Tomahawk track's high fliers

M-P seniors Robin Mueller, left, and Michaela Caldwell have challenged each other to new heights after four seasons of pole vaulting together. - DANIELLE SZULCZEWSKI The Marysville Globe
M-P seniors Robin Mueller, left, and Michaela Caldwell have challenged each other to new heights after four seasons of pole vaulting together.
— image credit: DANIELLE SZULCZEWSKI The Marysville Globe

MARYSVILLE By going 1-2 in the pole vault at the Tomahawk Classic again seniors Robin Mueller and Michaela Caldwell continued a peculiar rivalry.

The girls, among the best pole vaulters in the Western Conference with a year of state competition under their belts, have competed against each other nearly every meet for four years, and just happen to be teammates.

Training together adds a kind of familiarity and camaraderie that brings the two a lot closer than most rivals. And both Caldwell and Mueller look on the competition as a good thing.

"We're always competing, but it's always friendly," Mueller said. "It's nice having each other at a meet because we'll always have competition."

Aside from Stanwood senior Colleen Meas, there are not a lot of girls in Wesco who can consistently clear heights of 10 feet or higher. Part of that is due to the fact that the sport of pole vaulting is still relatively new to girls and has yet to hit critical mass.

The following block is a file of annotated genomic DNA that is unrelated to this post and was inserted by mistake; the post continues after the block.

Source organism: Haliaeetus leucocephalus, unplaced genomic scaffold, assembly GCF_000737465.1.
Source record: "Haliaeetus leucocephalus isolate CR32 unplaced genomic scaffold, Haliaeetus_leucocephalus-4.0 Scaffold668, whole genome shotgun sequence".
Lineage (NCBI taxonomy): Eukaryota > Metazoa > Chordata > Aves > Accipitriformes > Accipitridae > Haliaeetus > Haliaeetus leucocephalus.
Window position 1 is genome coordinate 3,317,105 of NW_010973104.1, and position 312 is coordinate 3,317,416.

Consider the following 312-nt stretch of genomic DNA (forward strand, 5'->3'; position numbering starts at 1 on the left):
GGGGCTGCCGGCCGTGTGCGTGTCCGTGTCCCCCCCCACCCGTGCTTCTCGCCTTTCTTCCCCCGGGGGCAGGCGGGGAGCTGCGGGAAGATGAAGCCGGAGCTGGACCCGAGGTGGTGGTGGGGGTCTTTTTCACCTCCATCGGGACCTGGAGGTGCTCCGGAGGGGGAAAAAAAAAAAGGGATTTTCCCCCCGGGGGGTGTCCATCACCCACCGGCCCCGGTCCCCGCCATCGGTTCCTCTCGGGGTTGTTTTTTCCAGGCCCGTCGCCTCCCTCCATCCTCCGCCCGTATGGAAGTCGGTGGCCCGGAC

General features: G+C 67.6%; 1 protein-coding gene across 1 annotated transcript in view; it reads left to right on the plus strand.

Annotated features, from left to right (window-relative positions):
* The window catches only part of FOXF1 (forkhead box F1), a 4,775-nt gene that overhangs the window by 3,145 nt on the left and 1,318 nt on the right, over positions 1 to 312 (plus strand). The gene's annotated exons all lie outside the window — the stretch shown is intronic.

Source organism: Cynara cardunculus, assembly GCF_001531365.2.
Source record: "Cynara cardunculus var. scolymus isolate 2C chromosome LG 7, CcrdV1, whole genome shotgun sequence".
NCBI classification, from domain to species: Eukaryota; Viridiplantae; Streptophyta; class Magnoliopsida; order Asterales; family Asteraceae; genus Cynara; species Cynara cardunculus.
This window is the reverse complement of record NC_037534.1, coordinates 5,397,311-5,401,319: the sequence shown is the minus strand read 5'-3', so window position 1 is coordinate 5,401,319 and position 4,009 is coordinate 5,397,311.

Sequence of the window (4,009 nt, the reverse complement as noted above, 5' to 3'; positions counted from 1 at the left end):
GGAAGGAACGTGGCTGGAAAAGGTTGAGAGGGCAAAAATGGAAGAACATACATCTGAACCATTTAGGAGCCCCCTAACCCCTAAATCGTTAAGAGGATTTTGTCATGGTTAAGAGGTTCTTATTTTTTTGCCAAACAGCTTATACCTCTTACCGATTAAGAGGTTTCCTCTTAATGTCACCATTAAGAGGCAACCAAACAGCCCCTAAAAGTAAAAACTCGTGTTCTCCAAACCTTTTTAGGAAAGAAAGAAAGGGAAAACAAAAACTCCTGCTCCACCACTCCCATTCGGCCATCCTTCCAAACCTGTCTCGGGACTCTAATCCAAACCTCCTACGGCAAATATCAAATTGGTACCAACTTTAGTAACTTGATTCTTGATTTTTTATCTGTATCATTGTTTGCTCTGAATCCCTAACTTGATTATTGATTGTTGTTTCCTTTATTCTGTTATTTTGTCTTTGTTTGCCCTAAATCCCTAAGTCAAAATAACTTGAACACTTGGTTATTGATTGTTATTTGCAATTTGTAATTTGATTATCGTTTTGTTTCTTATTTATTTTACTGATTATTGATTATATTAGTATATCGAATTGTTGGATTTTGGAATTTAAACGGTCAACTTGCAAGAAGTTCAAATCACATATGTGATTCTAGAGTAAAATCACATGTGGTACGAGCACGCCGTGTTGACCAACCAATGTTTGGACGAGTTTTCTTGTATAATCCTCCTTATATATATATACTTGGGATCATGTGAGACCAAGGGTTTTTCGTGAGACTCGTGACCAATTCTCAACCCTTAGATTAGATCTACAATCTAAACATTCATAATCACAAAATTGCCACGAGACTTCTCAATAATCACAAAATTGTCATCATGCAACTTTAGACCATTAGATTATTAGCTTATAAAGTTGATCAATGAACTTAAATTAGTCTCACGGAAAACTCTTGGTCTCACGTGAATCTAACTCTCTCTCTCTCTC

Another factor might be that the sport is harder than it looks. While many track and field athletes compete in multiple events, pole vaulters typically specialize in their sport.

"You really have to concentrate on it," Caldwell said.

"There are so many parts that are fundamental. You need to have your full speed on the runway," added Mueller. "(Other athletes) think we're lazy because we only run 80 feet, but we put all our energy into that 80 feet."

The technical nature of pole vaulting means the vaulters spend a great deal of time together and describe themselves as a quirky bunch.

"We like to fling ourselves into the air," Caldwell said.

"We're our own little group, ... our own little mob, and we stick together," Mueller said, adding that she got into the sport after watching her older brother Brian, a 2004 M-P graduate, compete. Their common link? "He likes to do crazy things."

The girls roughly split first-place finishes in a season. Mueller describes herself as a very consistent jumper, often making steady improvements throughout the track calendar. Caldwell typically peaks at the end of the season, throwing school record jumps at the end of her sophomore and junior seasons. As a sophomore, Caldwell cleared 10-7 for a then-best, but Mueller went to state by jumping 10 feet at districts. Last year, Mueller took fourth at districts and finished just shy of a second state season. That same meet, Caldwell broke the record again by jumping 10-9.

Mueller, who tried unsuccessfully to clear 11 feet at the Tomahawk Classic and break Caldwell's record, tied her teammate's 10-9 mark in a home meet earlier this season against Stanwood. While they hesitate to put a number on their individual jumping goals, the girls hope to travel to Pasco for the state track meet together this year.

Whether they're successful in their mission, the girls will find out when Everett hosts districts May 14 and 16.

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